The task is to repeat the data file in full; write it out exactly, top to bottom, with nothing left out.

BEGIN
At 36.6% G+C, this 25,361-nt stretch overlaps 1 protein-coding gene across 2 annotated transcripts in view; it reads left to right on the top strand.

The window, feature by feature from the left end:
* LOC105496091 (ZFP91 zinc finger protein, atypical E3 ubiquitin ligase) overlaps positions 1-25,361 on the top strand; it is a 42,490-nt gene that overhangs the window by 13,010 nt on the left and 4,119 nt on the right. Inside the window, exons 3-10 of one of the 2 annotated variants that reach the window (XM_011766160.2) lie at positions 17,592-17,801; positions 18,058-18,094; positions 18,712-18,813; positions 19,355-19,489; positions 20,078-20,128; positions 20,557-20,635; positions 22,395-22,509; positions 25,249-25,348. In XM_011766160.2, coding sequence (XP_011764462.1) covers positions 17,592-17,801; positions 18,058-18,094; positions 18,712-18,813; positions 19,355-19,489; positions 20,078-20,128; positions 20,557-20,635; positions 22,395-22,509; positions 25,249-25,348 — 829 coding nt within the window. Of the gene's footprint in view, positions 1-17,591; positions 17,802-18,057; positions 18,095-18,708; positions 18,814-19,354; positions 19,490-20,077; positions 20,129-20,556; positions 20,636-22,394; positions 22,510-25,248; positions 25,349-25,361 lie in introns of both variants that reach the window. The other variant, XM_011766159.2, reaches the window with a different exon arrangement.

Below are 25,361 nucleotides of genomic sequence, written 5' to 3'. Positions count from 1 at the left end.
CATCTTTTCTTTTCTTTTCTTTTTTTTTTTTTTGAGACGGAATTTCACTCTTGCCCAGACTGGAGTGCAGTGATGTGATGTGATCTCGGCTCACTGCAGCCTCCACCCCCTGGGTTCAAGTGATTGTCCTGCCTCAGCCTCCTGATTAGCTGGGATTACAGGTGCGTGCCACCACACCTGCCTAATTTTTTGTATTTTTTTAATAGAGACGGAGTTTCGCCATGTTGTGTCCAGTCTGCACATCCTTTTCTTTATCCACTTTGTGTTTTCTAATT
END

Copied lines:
At 36.6% G+C, this 25,361-nt stretch overlaps 1 protein-coding gene across 2 annotated transcripts in view; it reads left to right on the top strand.

The window, feature by feature from the left end:
* LOC105496091 (ZFP91 zinc finger protein, atypical E3 ubiquitin ligase) overlaps positions 1-25,361 on the top strand; it is a 42,490-nt gene that overhangs the window by 13,010 nt on the left and 4,119 nt on the right. Inside the window, exons 3-10 of one of the 2 annotated variants that reach the window (XM_011766160.2) lie at positions 17,592-17,801; positions 18,058-18,094; positions 18,712-18,813; positions 19,355-19,489; positions 20,078-20,128; positions 20,557-20,635; positions 22,395-22,509; positions 25,249-25,348. In XM_011766160.2, coding sequence (XP_011764462.1) covers positions 17,592-17,801; positions 18,058-18,094; positions 18,712-18,813; positions 19,355-19,489; positions 20,078-20,128; positions 20,557-20,635; positions 22,395-22,509; positions 25,249-25,348 — 829 coding nt within the window. Of the gene's footprint in view, positions 1-17,591; positions 17,802-18,057; positions 18,095-18,708; positions 18,814-19,354; positions 19,490-20,077; positions 20,129-20,556; positions 20,636-22,394; positions 22,510-25,248; positions 25,349-25,361 lie in introns of both variants that reach the window. The other variant, XM_011766159.2, reaches the window with a different exon arrangement.

Below are 25,361 nucleotides of genomic sequence, written 5' to 3'. Positions count from 1 at the left end.
CATCTTTTCTTTTCTTTTCTTTTTTTTTTTTTTGAGACGGAATTTCACTCTTGCCCAGACTGGAGTGCAGTGATGTGATGTGATCTCGGCTCACTGCAGCCTCCACCCCCTGGGTTCAAGTGATTGTCCTGCCTCAGCCTCCTGATTAGCTGGGATTACAGGTGCGTGCCACCACACCTGCCTAATTTTTTGTATTTTTTTAATAGAGACGGAGTTTCGCCATGTTGTGTCCAGTCTGCACATCCTTTTCTTTATCCACTTTGTGTTTTCTAATT